From San Francisco to the Phoenix area to Pittsburgh, tech companies and carmakers have tested the mettle of their young robo-cars on public roads, working out performance kinks along with human drivers. But unlike human drivers, who have to pass a driving test, driverless vehicles are not required to meet specific safety standards concerning automation.
Tech companies and many state officials argue that current federal law allows companies to replace drivers with algorithms and sensors as long as the basic machinery of the cars follows existing vehicle safety standards. That means autonomous cars can tool along highways as long as they have a steering wheel, even if it's just there largely for decoration.
General industry practice among companies developing driverless technology is to have safety drivers sitting behind the wheel as chaperons, ready to reach in and seize control if the systems freeze. That is also good for research purposes and, presumably, to lower liability in case of a problem. But some states have argued there is no legal requirement for human drivers to be there.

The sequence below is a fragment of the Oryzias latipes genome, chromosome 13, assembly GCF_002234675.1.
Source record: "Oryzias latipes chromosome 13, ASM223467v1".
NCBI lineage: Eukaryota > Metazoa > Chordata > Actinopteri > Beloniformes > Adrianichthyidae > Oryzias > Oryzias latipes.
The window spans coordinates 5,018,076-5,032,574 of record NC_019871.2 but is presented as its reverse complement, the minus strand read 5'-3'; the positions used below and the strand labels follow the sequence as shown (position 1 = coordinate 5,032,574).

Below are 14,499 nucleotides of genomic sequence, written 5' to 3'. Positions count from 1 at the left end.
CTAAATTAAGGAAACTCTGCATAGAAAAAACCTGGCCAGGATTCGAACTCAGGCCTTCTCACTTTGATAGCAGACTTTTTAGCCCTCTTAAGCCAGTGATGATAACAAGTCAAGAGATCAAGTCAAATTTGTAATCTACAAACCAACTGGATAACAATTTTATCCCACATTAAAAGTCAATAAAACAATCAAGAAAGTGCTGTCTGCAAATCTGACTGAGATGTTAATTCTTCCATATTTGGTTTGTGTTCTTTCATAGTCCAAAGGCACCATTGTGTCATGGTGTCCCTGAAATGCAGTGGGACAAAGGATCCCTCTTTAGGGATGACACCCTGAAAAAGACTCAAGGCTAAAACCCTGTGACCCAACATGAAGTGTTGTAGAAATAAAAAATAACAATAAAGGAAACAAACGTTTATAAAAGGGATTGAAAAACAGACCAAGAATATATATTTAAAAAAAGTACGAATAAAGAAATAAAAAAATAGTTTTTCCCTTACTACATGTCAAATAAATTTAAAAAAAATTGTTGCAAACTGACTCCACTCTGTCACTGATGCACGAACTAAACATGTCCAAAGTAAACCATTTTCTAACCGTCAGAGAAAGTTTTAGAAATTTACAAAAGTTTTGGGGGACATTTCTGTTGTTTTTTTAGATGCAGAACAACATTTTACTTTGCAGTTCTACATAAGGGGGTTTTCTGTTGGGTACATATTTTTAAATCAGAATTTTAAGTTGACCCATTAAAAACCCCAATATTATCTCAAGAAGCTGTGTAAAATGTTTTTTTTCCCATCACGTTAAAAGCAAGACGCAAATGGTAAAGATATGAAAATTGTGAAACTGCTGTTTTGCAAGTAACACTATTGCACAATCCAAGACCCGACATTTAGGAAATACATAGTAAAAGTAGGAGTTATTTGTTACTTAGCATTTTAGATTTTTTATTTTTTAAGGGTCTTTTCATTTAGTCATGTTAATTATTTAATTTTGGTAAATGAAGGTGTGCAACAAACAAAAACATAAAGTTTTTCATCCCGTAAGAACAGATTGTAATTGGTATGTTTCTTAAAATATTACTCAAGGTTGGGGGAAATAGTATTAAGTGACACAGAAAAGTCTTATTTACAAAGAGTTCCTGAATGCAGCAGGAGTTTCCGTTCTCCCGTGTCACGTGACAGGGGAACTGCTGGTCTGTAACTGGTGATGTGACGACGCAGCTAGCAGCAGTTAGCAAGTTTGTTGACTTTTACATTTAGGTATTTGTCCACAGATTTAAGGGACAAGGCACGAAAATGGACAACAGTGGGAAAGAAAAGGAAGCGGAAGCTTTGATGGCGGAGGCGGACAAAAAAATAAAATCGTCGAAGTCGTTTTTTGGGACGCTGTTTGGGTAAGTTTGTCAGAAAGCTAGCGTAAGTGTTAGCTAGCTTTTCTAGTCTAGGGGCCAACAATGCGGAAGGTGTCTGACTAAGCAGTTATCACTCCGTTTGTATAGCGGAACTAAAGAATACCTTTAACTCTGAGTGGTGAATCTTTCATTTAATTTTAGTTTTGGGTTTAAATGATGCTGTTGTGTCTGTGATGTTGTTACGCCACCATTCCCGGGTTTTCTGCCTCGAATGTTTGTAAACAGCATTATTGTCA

Congress has begun wading in.
The House last week passed a bipartisan bill addressing key concerns of automakers and tech companies, while also taking on safety questions.
The House bill instructs Chao to require "safety assessment certifications" that demonstrate driverless cars "are likely to . . . function as intended and contain fail safe features." That would have to be done within two years.
The bill also prevents states from regulating "the design, construction, or performance" of automated vehicles, saying that power rests in Washington. Driverless developers have been largely unified in opposing what they call a "patchwork" of regulations that they say would stymie the industry and undercut interstate travel.
The Senate released a staff draft last week that showed debate is continuing on key areas, including on how to treat commercial trucking, liability issues and how far the federal government should go in preempting states from weighing in with their own requirements.